In the past few decades, the dynamic response of railway subgrades was mainly studied based on field tests and/or laboratory model tests [611], which are uneconomical and time-consuming. Recently, with the development of computer technology, numerical simulations have gradually become an important research technique. Numerical simulations on the dynamic responses of railway subgrades can be divided into two main types, i.e., the track-subgrade model and the train-track-subgrade interaction model. A track-subgrade model simplifies the train-induced dynamic load and directly applies it on the rail track. Xiao [12] simplified the train load as the summation of a static load and a series of sine waves, whereas Bian et al. [13], Shan et al. [14], Ang and Dai [15], El Kacimi et al. [16] and Hall and Lars [17] simulated the train loads as moving loads applied directly on the rail. These methods are widely used since they are simple and can significantly reduce the computation time. However, the interactions between the train and track system were not properly considered. Hence, a number of train-track-subgrade interaction models have also been established during the last decade. Ma et al. [18], Giner-Navarro et al. [19], and Cai et al. [20] constructed full train-track-subgrade interaction models to study the wheel-track interaction behavior; and Kouroussis et al. [21], Chiang and Tsai [22], Kouroussis and Verlinden [23], Alves Costa et al. [24] and Zhai et al. [25] investigated train-induced ground vibrations using train-track-subgrade interaction simulations. Galvin et al. (2013) [26] applied a two-series suspension structure to simulate a train and constructed a 3D train-track-subgrade model to study the contact force between the train wheels and the rail of a high-speed railway, and their model obtained an acceptable subgrade dynamic stress compared with the field measurements.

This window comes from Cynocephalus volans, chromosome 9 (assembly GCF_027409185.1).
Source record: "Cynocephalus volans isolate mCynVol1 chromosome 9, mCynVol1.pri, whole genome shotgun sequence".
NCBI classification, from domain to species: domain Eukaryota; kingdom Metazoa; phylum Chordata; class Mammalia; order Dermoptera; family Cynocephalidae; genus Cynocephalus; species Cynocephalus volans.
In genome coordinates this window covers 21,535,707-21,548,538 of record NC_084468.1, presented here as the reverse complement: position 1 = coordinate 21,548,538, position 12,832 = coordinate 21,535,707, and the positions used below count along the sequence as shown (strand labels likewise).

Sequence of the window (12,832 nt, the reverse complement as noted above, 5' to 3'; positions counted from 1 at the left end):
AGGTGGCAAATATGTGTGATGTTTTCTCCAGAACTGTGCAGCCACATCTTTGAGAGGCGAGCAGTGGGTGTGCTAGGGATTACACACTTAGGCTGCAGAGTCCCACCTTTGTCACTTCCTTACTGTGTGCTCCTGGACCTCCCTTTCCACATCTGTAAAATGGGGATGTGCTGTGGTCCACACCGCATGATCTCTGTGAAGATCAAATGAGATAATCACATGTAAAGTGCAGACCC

Currently, numerical simulations on train-track-subgrade systems mainly focus on high-speed railways and are aimed at the train-track interaction and ground vibrations; few train-track-subgrade system simulations are aimed at the dynamic response of the subgrade beneath the track structure, especially for subgrade bed layers of heavy-haul railways. In this study, a 3D finite element (FE) model of a train-track-subgrade interaction system was constructed to study the dynamic stress in the subgrade bed layers of a heavy-haul railway while considering the rail track irregularities.

2. Train-Track-Subgrade Interaction Model

The finite element simulation was performed using the ABAQUS code (version 6.14-5). The prototype of the FE model is a soil embankment of the Shuo-Huang heavy-haul railway that is located in the Hebei province of China. The embankment has a top width of 7.0 m, a height of 6.0 m, a slope ratio of 1:1.5, and a length of 72 m. The cross section of the embankment is presented in Figure 1. The ballast layer has a top width of 3.0 m, a thickness of 0.5 m, and a slope ratio of 1:1.75. The subgrade bed is 2.5 m thick and consists of a 0.6 m surface layer (SBSL) and a 1.9 m bottom layer (SBBL). The embankment foundation is composed of Quaternary clay with a thickness of 5.0 m. The groundwater level is relatively deep. The rail has a unit length weight of 70 kg/m, and the sleeper spacing is 0.543 m.

Figure 1: Embankment cross section.
2.1. Train Vehicle Model

The train was simplified as two connected carriages to simulate the superposition effects of the adjacent bogies of adjacent carriages. The train bogies were modeled as two-series suspension systems consisting of spring-damping units. This study is mainly aimed at the vertical dynamic stress response in the subgrade bed layers; hence, the considered displacement freedoms were the nodding and bouncing movements of the train carriages and train bogies and the bouncing movements of the train wheels [27]. A schematic diagram of the train model is illustrated in Figure 2(a). The train carriage, train bogies, and train wheelset were simulated as rigid bodies. The perspective view of the constructed train model is presented in Figure 2(b). The main dimensions of the simulated trains are listed in Table 1, and the parameters of the spring-damping units that are used to simulate the two-series suspension system are listed in Table 2 (where K1 and C1 are the stiffness and damping of the first suspension, respectively; and K2 and C2 represent the values of the second suspension).